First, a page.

Next up on the hit list from Saatchi’s Korean Eye is Bahk Seon Ghi with his 7ft high ebony carving, Point of View.
Initially I’d seen this stack of every day objects in the dimmed upper gallery and thought I had discovered what I would call a ‘Saatchi’ – i.e. a stack of objects sprayed black, a dull, aesthetically uninteresting and contextually shallow large object.
However, I was wrong!
Instead this bluey brown tower, littered with cracks and splinters, is a masterful example of carpentry. The folds of the umbrella canopy curve softly like fabric and the snakeskin skin of the briefcase is uncannily realistic.
Bahk’s piece additionally conjures ideas of traditional oriental ink drawings as its colouring is not black but instead that multi-tonal darkness of Chinese ink – marking brown, blue, grey as the brush strokes have swept across the page.
Bahk’s love affair with charcoal began as a search to incorporate the cycle of nature into his work whilst still dominating a space, so avoiding the flimsiness of trees or leaves he went straight for the jagged, intense depth of charcoal. Initially he suspended tiny pieces of coal using nylon string to create floating sculptures which clearly reflect his interest in the natural world -fragile, ephemeral yet memorable – but using it to form strong structures from the inside of our homes; bringing the outside in.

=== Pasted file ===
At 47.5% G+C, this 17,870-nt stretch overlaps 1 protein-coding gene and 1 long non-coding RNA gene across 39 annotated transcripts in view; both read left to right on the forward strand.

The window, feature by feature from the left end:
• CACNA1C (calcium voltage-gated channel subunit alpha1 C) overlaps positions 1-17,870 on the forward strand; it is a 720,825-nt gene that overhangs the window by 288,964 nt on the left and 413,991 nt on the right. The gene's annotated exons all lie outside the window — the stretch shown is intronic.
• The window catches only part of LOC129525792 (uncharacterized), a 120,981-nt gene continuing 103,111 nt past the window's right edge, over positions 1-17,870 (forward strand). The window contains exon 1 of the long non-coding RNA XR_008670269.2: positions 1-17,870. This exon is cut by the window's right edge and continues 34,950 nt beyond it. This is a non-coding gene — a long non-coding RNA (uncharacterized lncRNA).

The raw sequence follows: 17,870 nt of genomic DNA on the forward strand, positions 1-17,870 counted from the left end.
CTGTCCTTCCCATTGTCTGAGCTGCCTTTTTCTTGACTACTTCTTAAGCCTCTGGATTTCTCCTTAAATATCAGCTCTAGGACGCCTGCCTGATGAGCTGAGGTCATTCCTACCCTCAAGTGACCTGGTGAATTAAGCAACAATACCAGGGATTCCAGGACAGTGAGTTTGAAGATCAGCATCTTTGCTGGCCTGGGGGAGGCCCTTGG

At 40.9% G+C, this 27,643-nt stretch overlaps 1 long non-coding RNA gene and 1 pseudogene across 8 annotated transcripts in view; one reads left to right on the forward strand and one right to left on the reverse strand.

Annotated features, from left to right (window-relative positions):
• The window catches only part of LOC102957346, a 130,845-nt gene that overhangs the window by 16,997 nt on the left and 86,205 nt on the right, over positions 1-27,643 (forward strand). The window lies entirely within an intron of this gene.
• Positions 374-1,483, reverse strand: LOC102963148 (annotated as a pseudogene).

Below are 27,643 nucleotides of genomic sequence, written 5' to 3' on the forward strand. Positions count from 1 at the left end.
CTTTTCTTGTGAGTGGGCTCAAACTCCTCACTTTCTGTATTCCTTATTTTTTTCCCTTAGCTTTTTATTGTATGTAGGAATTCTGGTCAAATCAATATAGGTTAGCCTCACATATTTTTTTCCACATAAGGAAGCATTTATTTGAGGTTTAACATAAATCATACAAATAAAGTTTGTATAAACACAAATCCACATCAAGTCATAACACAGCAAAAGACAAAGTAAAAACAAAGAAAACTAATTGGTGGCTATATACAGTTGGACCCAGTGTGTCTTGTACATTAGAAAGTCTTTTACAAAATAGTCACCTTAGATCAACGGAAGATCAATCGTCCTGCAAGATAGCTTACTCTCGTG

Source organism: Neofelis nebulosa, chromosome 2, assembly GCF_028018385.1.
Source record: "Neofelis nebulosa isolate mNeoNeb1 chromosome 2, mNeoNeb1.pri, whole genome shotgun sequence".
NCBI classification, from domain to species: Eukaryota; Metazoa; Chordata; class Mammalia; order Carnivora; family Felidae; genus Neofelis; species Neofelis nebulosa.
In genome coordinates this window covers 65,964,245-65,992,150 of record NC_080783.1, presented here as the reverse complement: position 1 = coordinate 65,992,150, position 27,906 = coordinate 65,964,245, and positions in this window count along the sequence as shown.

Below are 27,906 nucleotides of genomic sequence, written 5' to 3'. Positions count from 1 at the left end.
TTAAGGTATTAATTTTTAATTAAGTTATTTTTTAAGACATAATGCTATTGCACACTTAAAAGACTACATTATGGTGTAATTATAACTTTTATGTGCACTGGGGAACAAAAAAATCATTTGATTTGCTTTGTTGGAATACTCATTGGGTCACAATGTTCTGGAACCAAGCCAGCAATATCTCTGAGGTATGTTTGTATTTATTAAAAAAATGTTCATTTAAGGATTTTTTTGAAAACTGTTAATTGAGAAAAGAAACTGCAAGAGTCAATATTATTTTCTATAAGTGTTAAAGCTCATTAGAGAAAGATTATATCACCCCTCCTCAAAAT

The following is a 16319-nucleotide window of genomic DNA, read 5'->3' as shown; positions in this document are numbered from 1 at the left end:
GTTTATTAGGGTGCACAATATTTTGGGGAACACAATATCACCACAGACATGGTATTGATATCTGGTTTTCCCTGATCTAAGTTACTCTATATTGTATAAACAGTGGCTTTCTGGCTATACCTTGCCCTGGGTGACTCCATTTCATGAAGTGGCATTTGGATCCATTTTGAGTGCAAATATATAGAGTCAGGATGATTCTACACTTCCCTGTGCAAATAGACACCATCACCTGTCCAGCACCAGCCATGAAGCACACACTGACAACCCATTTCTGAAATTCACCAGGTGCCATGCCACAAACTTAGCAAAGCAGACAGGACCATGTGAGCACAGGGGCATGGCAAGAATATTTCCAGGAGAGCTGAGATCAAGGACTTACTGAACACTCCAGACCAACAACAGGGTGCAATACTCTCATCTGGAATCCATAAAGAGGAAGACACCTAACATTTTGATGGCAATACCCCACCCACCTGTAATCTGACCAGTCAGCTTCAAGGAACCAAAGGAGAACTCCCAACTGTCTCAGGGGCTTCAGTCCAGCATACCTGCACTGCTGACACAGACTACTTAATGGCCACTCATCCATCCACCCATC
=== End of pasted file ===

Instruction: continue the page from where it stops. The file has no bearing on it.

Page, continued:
Now he has stepped away from these fragmented floating ‘paintings’ and developed a much tougher, more solid style. Personally, I think Point of View is much stronger and makes more of a definite point; the hanging pieces are visually interesting but nothing we haven’t also seen from artists like Damian Ortega with his ‘explosions’ or Cornelia Parker. Suspension has become overdone, but a combination of skilled carving, nostalgia and the midnight black of Chinese ink?
That’s something quite extraordinary and I will be following Bahk Seon Ghi to see how this new venture progresses.
….and I really like the bowler….